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CRC Column

The right to criticize government is also an obligation to know what you are talking about. 
-Lent Upson, 1st Executive Director of CRC  


       Second Edition

Whole Document (160 pages) or Individual Program by category

Introduction

While state and federal agencies offer ample information on economic development programs in Michigan, the absence of a central repository of major programs prompted the Citizens Research Council to attempt such a compendium in 2001. CRC's Survey of Economic Development Programs in Michigan, (CRC Report No. 334, May 2001), categorized and described over 40 federal and state economic development initiatives, and offered the reader an index of programs and program concepts for ease of use. The updated 2007 publication builds upon this effort by updating the descriptions of the 35 federal and state economic development initiatives still in effect, analyzing 8 new initiatives, and expounding program concepts to further aid the reader.

Major program categories include Federal Zone Programs, Grants or Direct Subsidies, Loans, Tax Abatements or Credits, Financing Programs and Tax Authorities, and Job and Employment Training programs. Programs not befitting these are listed as Other Local Unit Economic Development Options and Miscellaneous Authorities, Miscellaneous Grants and Loan Programs, and Miscellaneous Statewide Programs. These program categories include sundry economic development programs, and non-program, statutory adjuncts that facilitate development activities. It is important to note, however, that several programs could be categorized by more than 1 heading. For example, the Freight Economic Development Program is structured as a loan program, but functions as a grant program if employment targets and other incentives are met by the participant. Program classification was predicated, ultimately, on the primary mission of the program.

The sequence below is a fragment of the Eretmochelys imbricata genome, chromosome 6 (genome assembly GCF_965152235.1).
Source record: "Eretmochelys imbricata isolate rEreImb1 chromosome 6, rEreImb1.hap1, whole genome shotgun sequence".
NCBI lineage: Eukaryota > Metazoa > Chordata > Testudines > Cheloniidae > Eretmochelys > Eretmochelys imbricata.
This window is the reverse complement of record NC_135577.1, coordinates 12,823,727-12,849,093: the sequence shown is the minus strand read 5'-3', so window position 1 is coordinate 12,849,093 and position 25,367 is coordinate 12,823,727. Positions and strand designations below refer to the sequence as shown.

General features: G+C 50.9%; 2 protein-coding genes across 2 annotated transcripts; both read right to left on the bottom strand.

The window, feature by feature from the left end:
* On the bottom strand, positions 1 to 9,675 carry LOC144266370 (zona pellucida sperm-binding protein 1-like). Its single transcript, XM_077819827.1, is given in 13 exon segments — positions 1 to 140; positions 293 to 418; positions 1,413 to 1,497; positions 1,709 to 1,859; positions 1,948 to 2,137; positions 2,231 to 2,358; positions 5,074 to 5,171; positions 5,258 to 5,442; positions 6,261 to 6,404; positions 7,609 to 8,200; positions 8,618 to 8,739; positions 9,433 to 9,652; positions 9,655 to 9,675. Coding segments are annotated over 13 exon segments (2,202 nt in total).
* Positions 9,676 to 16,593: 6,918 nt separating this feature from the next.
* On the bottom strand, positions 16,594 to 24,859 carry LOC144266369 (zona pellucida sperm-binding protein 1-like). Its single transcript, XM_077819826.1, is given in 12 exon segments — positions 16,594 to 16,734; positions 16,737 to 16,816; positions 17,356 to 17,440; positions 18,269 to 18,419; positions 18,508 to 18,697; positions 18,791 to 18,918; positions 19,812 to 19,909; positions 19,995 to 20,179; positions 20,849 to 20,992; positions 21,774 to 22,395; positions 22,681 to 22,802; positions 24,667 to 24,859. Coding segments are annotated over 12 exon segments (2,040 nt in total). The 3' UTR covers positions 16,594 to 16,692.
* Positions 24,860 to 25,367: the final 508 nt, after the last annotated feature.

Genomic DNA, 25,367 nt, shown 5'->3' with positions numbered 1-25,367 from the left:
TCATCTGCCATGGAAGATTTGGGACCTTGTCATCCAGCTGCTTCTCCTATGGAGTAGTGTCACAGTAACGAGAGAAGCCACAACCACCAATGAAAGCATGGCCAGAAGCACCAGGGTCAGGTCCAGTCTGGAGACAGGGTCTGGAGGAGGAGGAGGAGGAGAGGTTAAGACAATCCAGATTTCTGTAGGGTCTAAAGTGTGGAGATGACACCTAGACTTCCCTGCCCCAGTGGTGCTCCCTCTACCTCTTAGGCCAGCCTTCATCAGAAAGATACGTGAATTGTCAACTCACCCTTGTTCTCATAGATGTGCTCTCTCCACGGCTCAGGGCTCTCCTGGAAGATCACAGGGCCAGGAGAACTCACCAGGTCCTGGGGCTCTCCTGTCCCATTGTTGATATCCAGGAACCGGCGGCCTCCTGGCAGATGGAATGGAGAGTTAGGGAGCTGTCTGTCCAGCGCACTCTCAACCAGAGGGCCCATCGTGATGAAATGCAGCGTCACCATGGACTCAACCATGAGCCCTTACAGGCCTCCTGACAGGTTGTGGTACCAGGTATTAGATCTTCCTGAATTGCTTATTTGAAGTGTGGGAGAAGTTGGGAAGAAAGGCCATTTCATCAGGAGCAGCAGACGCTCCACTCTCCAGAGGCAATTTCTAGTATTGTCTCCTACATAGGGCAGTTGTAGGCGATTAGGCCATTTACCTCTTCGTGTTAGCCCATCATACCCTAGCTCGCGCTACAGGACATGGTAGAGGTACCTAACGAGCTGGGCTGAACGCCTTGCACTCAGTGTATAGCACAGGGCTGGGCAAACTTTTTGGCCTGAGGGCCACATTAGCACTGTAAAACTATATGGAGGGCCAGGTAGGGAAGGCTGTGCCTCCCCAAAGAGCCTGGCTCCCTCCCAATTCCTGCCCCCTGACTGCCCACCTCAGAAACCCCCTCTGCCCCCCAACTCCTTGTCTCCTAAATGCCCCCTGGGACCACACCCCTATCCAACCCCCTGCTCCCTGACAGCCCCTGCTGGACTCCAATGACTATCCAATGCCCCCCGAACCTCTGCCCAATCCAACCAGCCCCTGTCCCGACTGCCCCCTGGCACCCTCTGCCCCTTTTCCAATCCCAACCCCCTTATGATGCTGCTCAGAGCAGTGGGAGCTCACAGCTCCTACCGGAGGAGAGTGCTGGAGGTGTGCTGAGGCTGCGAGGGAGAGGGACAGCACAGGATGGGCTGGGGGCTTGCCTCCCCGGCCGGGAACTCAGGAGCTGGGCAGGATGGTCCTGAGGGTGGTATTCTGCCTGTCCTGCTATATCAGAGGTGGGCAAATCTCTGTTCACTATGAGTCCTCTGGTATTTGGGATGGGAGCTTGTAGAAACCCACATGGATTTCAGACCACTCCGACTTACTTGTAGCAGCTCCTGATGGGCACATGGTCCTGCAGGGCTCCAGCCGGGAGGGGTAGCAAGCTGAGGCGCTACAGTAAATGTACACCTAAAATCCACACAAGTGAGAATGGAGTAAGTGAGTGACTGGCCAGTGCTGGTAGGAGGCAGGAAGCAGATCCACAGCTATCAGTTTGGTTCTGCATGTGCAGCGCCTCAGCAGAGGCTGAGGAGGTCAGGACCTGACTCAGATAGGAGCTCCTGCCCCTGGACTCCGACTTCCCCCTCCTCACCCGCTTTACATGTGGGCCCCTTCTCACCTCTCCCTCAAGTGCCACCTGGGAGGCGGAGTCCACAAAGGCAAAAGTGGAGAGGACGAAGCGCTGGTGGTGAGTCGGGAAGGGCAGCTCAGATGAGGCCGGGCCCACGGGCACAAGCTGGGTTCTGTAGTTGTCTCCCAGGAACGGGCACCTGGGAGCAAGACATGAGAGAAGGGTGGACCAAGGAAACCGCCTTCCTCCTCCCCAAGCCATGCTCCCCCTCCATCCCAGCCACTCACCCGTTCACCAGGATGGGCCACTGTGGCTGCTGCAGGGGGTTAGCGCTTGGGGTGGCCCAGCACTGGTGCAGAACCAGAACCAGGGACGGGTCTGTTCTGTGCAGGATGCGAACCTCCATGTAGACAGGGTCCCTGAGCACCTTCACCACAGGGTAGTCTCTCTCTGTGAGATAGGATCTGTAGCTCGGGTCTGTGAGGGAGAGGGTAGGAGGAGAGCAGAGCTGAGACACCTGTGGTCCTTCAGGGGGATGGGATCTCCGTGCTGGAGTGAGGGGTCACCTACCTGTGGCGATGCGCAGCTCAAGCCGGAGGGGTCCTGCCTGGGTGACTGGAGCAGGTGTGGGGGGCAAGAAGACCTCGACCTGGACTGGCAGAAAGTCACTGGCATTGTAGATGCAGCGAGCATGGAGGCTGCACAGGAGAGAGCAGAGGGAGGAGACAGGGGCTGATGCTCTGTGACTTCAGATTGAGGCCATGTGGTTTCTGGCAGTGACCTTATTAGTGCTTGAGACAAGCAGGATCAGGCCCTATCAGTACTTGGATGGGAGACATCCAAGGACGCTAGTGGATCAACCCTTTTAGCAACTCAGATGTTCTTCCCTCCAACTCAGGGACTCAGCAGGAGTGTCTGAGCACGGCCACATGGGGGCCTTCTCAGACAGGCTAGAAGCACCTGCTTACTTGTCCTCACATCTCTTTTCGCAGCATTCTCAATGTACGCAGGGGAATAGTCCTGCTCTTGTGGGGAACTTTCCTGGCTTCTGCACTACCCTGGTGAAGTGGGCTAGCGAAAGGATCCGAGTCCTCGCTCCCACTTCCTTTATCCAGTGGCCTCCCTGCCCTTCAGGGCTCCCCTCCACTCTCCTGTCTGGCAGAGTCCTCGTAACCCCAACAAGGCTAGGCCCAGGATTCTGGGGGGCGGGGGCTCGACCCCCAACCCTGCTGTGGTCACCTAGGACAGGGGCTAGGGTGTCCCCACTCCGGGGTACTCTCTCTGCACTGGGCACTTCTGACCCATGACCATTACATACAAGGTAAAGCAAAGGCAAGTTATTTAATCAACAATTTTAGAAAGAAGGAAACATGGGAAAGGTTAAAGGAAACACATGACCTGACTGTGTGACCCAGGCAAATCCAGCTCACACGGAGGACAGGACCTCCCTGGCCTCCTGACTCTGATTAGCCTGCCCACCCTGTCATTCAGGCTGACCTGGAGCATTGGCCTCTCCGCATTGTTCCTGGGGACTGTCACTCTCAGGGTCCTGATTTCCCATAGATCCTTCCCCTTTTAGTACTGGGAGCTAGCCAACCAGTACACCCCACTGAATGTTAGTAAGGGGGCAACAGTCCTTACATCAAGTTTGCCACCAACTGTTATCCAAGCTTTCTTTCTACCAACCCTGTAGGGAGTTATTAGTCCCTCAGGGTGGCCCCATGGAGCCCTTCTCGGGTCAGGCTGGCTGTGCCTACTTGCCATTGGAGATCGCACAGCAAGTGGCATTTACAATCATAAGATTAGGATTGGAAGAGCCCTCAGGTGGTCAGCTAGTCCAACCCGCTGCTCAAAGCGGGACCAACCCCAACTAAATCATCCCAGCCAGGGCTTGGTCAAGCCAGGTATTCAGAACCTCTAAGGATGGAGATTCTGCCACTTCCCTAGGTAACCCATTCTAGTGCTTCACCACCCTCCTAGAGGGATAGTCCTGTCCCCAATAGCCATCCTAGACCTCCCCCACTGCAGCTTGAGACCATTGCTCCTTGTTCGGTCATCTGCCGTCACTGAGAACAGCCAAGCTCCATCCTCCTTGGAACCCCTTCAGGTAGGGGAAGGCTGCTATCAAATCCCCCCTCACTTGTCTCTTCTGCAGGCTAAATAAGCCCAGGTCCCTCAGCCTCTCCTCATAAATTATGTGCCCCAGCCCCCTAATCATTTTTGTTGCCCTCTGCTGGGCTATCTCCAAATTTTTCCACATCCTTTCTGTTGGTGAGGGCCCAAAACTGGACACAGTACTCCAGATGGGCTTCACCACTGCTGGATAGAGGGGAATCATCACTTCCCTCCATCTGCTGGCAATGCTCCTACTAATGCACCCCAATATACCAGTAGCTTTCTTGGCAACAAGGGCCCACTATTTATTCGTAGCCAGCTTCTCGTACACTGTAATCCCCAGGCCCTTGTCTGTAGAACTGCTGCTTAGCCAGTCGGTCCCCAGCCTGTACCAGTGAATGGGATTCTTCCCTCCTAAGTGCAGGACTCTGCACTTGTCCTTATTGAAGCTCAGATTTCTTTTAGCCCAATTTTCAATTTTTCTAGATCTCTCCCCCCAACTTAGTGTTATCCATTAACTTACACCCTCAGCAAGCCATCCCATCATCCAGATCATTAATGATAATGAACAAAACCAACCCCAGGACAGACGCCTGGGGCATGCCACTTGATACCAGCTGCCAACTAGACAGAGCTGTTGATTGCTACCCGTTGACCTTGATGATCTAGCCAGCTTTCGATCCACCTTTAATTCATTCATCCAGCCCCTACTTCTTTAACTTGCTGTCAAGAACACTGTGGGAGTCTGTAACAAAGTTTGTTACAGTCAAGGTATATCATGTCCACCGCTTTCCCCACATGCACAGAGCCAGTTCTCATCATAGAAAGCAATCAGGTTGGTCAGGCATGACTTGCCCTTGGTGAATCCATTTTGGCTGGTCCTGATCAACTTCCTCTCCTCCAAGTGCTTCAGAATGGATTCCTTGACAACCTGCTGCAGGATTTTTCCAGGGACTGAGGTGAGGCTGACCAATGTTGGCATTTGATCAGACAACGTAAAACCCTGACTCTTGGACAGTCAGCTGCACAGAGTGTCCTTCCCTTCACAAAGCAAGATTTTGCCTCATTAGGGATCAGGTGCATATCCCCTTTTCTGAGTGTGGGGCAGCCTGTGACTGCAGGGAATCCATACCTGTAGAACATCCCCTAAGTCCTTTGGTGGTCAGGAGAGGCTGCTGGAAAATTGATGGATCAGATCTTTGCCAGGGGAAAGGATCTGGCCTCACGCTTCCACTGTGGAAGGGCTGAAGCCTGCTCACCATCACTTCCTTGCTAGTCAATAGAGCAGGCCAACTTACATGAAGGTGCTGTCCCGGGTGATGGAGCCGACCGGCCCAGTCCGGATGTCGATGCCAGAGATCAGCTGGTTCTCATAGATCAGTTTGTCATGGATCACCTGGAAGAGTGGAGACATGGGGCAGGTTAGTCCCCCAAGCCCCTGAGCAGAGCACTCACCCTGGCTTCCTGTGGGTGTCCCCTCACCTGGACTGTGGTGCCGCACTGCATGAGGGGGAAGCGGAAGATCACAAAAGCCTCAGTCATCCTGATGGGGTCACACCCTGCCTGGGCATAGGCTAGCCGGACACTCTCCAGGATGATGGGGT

A previous economic development guide from CRC, Selected Michigan Economic Development Programs - 1997, (CRC Report No. 323, December 1997), offered the reader a uniform set of specific program characteristics in matrix format that allowed for quick comparative feature analysis. The 2001 Survey of Economic Development Programs in Michigan, and this report, retained the uniform set of characteristics format where each program, where possible, is described with the following descriptors:

A previous economic development guide from the Research Council, , (CRC Report No. 323, December 1997), offered the reader a uniform set of specific program characteristics in matrix format that allowed for quick comparative feature analysis. This report retains the uniform set of characteristics format where each program, where possible, is described with the following descriptors:

Enabling Act, Major Amendments and Statutory Citation
Summary Program Description
Benefits and Eligibility Criteria
Terms and Performance Guarantees
Changes Since Program Inception
Data and Source
Discussion

Numerous federal economic development programs are not included here for brevity. These include programs offered by the Federal Economic Development Administration and the Federal Small Business Administration (though the most popular such program from that agency is included here), and various programs offered by the U.S. Department of Agriculture (with the exception of Enterprise Communities) and Energy. Also, many local and county programs could not be included for the same reasons.

 

 

 

 

 

 

Last Updated October 22, 2007